Fresh cases

These will be four fresh cases against the Sharif family and the first to be referred to the NAB and Federal Board of Revenue (FBR) by the incumbent government.

Detailing the misuse of public resources by Shehbaz Sharif and Maryam, special assistant to the PM on media Iftikhar Durrani alleged that they both enjoyed unauthorized use of ex-premier Nawaz Sharif’s aircraft, besides squandering public funds on the erection of a security fence around their palatial residence in Lahore, and misuse of authority while in office.

Government officials also revealed during the press briefing that a new high-end property portfolio in Frederick Close, central London, worth around £2.3 million ($2.95 million) recently came to the fore, reportedly owned by Sharif’s late wife. 

The documents about its ownership and rental income between 2012 and 2016 had been available, “but were buried in the files,” said Akbar. 

Senator Mushahidullah Khan, veteran leader of the Pakistan Muslim League-Nawaz (PML-N) party, however, said that the cases against the Sharif family were “politically motivated” and the prosecutors had failed to present concrete evidence of corruption against Sharif in the accountability court.

“The PTI (Pakistan Tehrik-e-Insaf) government thinks it can politically damage the Sharif family by leveling false allegations of corruption and misuse of authority against them, but this is not going to work,” he told Arab News.

Pakistan’s law required Nawaz Sharif, being a member of the National Assembly and holder of the country’s top public office, to declare his dependents’ assets, including his wife’s, in the official documents, which he did not.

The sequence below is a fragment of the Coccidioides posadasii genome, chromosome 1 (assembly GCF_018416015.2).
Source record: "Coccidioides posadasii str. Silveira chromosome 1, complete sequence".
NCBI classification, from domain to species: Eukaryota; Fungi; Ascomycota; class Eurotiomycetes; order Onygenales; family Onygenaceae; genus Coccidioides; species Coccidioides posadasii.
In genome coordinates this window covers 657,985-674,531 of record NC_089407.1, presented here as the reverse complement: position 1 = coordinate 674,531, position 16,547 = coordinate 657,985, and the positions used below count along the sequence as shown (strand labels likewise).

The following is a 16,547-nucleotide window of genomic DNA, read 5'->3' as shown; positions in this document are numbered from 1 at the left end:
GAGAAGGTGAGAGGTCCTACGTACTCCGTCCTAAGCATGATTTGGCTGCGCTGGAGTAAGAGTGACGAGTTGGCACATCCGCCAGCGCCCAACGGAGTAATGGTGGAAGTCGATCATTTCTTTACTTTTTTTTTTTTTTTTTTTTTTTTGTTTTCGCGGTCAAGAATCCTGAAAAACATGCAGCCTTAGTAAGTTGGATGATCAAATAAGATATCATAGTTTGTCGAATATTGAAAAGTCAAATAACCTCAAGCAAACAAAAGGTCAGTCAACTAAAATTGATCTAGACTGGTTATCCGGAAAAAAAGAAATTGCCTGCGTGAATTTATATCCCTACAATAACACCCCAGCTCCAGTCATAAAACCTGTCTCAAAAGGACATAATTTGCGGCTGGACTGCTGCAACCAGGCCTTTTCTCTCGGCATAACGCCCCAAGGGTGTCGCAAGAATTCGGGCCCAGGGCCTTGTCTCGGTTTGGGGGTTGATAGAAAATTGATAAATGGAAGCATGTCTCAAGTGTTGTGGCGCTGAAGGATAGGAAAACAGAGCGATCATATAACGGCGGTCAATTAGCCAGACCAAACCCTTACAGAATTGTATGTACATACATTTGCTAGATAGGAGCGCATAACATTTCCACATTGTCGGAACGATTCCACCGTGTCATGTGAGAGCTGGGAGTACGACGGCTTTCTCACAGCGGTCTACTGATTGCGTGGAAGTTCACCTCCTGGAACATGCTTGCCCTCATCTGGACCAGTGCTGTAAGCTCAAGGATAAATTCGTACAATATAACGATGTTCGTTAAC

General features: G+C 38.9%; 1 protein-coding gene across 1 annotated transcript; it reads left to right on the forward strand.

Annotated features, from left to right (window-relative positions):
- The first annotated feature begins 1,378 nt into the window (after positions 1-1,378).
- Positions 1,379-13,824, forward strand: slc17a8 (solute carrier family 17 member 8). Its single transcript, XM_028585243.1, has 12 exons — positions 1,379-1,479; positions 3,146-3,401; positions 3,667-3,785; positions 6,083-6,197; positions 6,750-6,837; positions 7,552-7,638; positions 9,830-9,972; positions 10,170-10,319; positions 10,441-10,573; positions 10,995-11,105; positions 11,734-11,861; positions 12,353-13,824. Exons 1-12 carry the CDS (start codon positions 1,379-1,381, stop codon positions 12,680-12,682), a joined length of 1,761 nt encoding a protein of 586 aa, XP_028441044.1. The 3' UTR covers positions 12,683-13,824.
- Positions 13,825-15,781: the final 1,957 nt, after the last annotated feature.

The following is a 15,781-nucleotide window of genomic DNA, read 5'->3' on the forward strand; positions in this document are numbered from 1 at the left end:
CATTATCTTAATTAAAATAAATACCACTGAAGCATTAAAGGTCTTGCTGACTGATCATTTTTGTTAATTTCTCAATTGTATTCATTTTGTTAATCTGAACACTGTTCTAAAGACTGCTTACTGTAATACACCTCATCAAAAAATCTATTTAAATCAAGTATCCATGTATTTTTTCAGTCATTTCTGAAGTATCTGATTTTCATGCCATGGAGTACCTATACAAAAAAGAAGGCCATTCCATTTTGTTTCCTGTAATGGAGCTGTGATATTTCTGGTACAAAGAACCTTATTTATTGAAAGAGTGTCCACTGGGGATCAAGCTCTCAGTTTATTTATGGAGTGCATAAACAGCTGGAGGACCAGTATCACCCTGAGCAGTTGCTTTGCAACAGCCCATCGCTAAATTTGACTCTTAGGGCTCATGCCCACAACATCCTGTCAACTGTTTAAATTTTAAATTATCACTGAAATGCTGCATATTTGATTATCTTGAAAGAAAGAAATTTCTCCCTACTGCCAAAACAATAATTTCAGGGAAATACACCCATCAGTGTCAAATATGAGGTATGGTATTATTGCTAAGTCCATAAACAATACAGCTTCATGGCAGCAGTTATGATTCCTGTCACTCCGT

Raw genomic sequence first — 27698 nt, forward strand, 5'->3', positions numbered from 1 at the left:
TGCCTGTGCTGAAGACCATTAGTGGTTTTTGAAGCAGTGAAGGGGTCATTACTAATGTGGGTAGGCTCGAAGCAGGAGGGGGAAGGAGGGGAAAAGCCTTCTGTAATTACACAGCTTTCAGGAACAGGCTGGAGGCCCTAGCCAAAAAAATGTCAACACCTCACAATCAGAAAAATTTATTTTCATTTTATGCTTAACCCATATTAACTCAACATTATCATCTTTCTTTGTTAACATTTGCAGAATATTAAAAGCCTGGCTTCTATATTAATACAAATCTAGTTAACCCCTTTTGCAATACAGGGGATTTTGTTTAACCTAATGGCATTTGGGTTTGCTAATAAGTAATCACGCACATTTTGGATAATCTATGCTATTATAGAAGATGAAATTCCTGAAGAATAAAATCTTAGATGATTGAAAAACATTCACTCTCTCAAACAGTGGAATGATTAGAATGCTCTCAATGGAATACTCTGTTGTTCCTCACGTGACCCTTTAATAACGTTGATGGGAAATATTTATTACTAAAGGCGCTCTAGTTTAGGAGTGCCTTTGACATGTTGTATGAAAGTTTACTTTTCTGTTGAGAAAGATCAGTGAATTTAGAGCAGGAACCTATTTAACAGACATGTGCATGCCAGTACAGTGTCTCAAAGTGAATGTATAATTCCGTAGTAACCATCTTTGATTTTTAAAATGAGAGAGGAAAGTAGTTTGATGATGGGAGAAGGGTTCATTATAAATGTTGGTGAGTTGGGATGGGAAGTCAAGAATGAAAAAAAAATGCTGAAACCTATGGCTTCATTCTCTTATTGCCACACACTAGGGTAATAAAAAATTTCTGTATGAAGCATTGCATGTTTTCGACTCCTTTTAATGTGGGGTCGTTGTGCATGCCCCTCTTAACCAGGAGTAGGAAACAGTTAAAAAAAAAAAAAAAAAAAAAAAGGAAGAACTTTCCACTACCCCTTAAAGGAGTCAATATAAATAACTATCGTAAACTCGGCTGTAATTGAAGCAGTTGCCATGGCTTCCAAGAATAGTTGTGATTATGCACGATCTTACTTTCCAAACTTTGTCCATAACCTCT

The undeclared central London property held in the name of Begum Kulsoom Nawaz will now be probed by both the NAB and the FBR.

 “We are handing over all documentary evidence to these institutions for investigation,” said Durrani. 

 The corruption cases that the Sharif family has faced until now were either filed during their own tenure in power in 2013-18, or during the previous governments of the Pakistan People’s Party (PPP) and General Pervez Musharraf.

Shehbaz Sharif, former chief minister of Punjab Province, is currently in the NAB’s custody, facing at least two cases of corruption pertaining to his tenure in the office.

 In July this year, Nawaz Sharif, Maryam and son-in-law Muhammad Safdar were handed jail terms of 11 years, six years and one year respectively, in a corruption reference pertaining to their undeclared offshore companies and properties in London.

 The trio is currently on bail while the verdict in two more corruption references against Nawaz Sharif is expected to be announced in the next couple of weeks.

Political analysts believe that the Sharif family will still have a long way to go to prove their innocence in the courts and return to the political arena. 

“Any imminent return of the Sharif family in national politics does not seem possible in the given situation,” Professor Tahir Malik, academic and analyst, told Arab News.

Sharif has yet to defend his position in two corruption references currently undergoing hearing against him involving Al-Azizia Steel Mill in Saudi Arabia and monetary transactions made through Flagship Investment Limited, both of which he denies any connection to.